As a student of nutrition, food is always at
the forefront of my mind. It's the topic of my classes and the
subject of most of my homework, not to mention the normal cravings
and thoughts of food I experience each day. As would be expected,
the overall exposure to food during my school day heightens these
normal food cravings I have. In addition to this, I'm a very
person to begin with. I like to have something in my mouth at
all times, be it a pen or gum, and I need to eat those chips in
front of me simply because they're there. These things are all
related to a feeling of security for me. My desire for food can
be attributed to the same reason that Mary Frances Kennedy Fisher
deemed her desire for it: "Food, security, and love are all
entwined so that we can't think of one without the others"
(Fisher 353). Food, for me, is a pleasurable experience that evokes
these feelings of security and even love. It's a necessity, a
hobby, and a routine all in one. There is even scientific evidence
for the connection between food and emotions. The hypothalamus,
which regulates our feelings of hunger and satiety, has neural
connections with the limbic system, the center for emotions. This
is why different emotional states affect hunger, appetite, and
There are the nutritional needs for food as
well, at the very base of why I desire food. Maslow's Hierarchy
of Needs states that our basic and physical needs must be met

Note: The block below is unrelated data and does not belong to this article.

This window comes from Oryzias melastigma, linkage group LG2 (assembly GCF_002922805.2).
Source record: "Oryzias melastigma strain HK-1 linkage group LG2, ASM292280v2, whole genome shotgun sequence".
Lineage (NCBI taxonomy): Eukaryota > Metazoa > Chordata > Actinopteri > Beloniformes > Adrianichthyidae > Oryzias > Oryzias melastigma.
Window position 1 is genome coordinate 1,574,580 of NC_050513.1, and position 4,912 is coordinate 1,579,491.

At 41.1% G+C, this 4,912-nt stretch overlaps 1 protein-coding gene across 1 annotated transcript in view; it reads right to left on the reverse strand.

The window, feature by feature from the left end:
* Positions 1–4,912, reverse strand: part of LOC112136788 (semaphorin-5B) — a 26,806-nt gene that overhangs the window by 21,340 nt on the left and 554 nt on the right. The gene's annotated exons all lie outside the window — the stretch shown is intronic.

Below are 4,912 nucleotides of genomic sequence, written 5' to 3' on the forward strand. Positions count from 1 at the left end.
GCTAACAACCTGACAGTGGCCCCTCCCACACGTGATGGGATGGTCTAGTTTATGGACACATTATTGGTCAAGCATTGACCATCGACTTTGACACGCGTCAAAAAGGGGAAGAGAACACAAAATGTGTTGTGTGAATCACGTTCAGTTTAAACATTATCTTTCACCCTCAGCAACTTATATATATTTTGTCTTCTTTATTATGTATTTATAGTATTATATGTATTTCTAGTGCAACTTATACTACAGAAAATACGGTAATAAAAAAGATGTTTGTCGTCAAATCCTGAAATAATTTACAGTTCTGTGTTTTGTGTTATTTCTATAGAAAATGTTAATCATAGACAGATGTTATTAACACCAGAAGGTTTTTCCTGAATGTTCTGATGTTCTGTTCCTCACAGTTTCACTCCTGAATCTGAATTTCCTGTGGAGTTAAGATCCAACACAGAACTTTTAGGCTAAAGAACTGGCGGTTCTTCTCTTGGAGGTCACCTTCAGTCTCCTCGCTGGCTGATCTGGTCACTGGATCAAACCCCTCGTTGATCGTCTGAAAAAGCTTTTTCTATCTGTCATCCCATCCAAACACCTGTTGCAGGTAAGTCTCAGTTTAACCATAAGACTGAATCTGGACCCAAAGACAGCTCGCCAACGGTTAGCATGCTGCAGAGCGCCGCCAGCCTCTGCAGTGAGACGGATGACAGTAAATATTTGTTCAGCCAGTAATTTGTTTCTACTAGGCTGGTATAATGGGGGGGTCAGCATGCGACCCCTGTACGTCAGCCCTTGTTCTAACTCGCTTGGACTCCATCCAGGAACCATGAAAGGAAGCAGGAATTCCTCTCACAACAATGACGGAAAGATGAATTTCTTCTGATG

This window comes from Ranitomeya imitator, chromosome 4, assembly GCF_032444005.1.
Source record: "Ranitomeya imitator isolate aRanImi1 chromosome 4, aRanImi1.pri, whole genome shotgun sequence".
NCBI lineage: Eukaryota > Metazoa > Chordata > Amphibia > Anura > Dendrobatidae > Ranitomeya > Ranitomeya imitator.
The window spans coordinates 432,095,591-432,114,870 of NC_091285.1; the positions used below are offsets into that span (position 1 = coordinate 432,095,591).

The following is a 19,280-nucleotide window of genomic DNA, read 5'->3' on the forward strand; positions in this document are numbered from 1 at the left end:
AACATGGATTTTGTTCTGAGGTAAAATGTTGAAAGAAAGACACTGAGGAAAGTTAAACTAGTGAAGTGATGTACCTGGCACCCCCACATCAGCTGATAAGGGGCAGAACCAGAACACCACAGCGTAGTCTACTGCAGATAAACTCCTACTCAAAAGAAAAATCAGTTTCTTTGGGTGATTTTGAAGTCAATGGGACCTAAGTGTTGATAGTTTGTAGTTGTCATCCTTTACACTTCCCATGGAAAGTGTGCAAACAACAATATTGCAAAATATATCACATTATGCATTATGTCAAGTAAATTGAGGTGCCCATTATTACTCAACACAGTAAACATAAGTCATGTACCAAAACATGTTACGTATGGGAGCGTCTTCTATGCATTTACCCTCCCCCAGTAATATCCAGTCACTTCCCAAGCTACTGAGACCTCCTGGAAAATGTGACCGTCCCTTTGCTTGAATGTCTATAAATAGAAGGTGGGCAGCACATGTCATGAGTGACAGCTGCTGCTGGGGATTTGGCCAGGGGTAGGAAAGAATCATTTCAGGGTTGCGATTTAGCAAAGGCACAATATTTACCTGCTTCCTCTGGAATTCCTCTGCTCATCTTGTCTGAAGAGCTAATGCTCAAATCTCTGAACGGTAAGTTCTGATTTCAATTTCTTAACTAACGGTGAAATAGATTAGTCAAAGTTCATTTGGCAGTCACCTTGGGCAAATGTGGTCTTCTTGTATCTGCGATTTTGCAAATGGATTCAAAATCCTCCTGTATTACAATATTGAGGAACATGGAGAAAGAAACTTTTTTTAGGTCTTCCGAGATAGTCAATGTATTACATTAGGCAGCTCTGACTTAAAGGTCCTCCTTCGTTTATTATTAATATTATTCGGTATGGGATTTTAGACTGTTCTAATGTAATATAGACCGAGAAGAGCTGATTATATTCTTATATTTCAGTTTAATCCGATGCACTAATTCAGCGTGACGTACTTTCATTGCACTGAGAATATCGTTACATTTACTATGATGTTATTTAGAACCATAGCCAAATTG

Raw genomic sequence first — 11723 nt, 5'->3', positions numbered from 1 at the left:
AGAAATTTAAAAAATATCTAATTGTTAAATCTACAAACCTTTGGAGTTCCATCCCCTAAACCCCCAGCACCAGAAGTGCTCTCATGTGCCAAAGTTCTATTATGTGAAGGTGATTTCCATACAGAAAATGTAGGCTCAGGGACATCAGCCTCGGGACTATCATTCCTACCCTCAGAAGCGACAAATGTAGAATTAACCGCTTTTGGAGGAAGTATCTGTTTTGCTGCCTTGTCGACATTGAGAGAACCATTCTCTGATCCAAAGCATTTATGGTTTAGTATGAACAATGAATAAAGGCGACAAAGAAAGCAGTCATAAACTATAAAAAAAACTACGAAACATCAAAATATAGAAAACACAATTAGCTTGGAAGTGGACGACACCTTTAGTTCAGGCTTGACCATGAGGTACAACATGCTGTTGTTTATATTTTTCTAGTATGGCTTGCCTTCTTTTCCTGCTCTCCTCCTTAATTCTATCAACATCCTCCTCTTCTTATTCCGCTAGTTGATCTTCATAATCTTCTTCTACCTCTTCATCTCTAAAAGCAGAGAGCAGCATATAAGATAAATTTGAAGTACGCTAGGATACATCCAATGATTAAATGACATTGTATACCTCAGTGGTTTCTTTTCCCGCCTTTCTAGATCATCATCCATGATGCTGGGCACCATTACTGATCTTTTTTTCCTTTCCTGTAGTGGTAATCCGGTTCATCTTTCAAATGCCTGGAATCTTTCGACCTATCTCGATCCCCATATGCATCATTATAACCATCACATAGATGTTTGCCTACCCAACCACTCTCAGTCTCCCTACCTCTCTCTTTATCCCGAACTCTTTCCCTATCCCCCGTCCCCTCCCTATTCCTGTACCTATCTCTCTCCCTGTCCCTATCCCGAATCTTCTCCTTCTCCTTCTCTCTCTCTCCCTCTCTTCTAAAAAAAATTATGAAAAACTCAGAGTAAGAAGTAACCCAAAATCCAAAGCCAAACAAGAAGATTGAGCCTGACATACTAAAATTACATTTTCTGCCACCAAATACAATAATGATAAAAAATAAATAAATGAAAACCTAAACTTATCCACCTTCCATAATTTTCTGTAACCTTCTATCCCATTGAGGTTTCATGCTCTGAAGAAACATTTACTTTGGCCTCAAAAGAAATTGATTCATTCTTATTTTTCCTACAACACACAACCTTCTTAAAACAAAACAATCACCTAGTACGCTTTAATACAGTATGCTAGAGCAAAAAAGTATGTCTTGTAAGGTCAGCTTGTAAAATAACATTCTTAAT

before our emotional ones can even be realized, such as our reasons
for desiring food. A perfect example of this fact was demonstrated
to me when we had our medieval meal one Wednesday in class. I
had eaten next to nothing that day and so despite the very strange
look of the food and tastes that everyone else was remarking upon,
I gulped that meal down with such gusto that I surprised myself.
My physical need to be fed was so much stronger at that point.
It made strange tastes that may have been there go unnoticed because
my desire for food was for simply anything to fill my stomach.
I probably wouldn't have even eaten half of it otherwise. Once
that physical need was met, I felt my emotions changing too. I
was satisfied, warm, and focused on what I had to do next after
class. I realized that food does affect our emotions and our emotions
affect our desire for food. They are indeed strongly entwined.
Fisher, Mary Frances Kennedy. The Art of Eating. NY: Collier Books, 1990.